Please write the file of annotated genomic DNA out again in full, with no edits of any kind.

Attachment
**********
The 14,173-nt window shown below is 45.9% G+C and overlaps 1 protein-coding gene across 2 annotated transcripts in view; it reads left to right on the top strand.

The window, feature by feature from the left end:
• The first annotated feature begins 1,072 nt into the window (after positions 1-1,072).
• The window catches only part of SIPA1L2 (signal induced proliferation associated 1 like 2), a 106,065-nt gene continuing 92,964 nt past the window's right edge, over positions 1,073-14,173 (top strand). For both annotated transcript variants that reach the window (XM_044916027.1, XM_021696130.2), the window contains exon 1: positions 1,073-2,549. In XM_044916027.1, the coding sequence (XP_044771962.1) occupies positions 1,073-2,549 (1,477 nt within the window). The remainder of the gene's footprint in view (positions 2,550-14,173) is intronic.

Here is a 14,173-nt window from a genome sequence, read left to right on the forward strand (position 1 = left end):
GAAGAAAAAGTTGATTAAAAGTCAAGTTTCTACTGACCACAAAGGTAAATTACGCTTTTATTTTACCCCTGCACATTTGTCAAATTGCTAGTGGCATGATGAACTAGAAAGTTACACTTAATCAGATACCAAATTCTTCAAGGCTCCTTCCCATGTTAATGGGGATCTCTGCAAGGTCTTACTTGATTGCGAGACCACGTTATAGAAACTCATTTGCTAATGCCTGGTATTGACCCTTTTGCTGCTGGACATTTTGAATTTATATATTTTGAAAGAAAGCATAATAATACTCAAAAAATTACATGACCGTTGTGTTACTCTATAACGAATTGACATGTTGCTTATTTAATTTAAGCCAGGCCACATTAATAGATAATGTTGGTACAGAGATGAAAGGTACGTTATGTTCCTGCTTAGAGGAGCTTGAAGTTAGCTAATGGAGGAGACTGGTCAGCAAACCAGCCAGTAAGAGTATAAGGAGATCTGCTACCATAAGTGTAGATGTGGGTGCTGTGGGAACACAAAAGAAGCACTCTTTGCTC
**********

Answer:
The 14,173-nt window shown below is 45.9% G+C and overlaps 1 protein-coding gene across 2 annotated transcripts in view; it reads left to right on the top strand.

The window, feature by feature from the left end:
• The first annotated feature begins 1,072 nt into the window (after positions 1-1,072).
• The window catches only part of SIPA1L2 (signal induced proliferation associated 1 like 2), a 106,065-nt gene continuing 92,964 nt past the window's right edge, over positions 1,073-14,173 (top strand). For both annotated transcript variants that reach the window (XM_044916027.1, XM_021696130.2), the window contains exon 1: positions 1,073-2,549. In XM_044916027.1, the coding sequence (XP_044771962.1) occupies positions 1,073-2,549 (1,477 nt within the window). The remainder of the gene's footprint in view (positions 2,550-14,173) is intronic.

Here is a 14,173-nt window from a genome sequence, read left to right on the forward strand (position 1 = left end):
GAAGAAAAAGTTGATTAAAAGTCAAGTTTCTACTGACCACAAAGGTAAATTACGCTTTTATTTTACCCCTGCACATTTGTCAAATTGCTAGTGGCATGATGAACTAGAAAGTTACACTTAATCAGATACCAAATTCTTCAAGGCTCCTTCCCATGTTAATGGGGATCTCTGCAAGGTCTTACTTGATTGCGAGACCACGTTATAGAAACTCATTTGCTAATGCCTGGTATTGACCCTTTTGCTGCTGGACATTTTGAATTTATATATTTTGAAAGAAAGCATAATAATACTCAAAAAATTACATGACCGTTGTGTTACTCTATAACGAATTGACATGTTGCTTATTTAATTTAAGCCAGGCCACATTAATAGATAATGTTGGTACAGAGATGAAAGGTACGTTATGTTCCTGCTTAGAGGAGCTTGAAGTTAGCTAATGGAGGAGACTGGTCAGCAAACCAGCCAGTAAGAGTATAAGGAGATCTGCTACCATAAGTGTAGATGTGGGTGCTGTGGGAACACAAAAGAAGCACTCTTTGCTC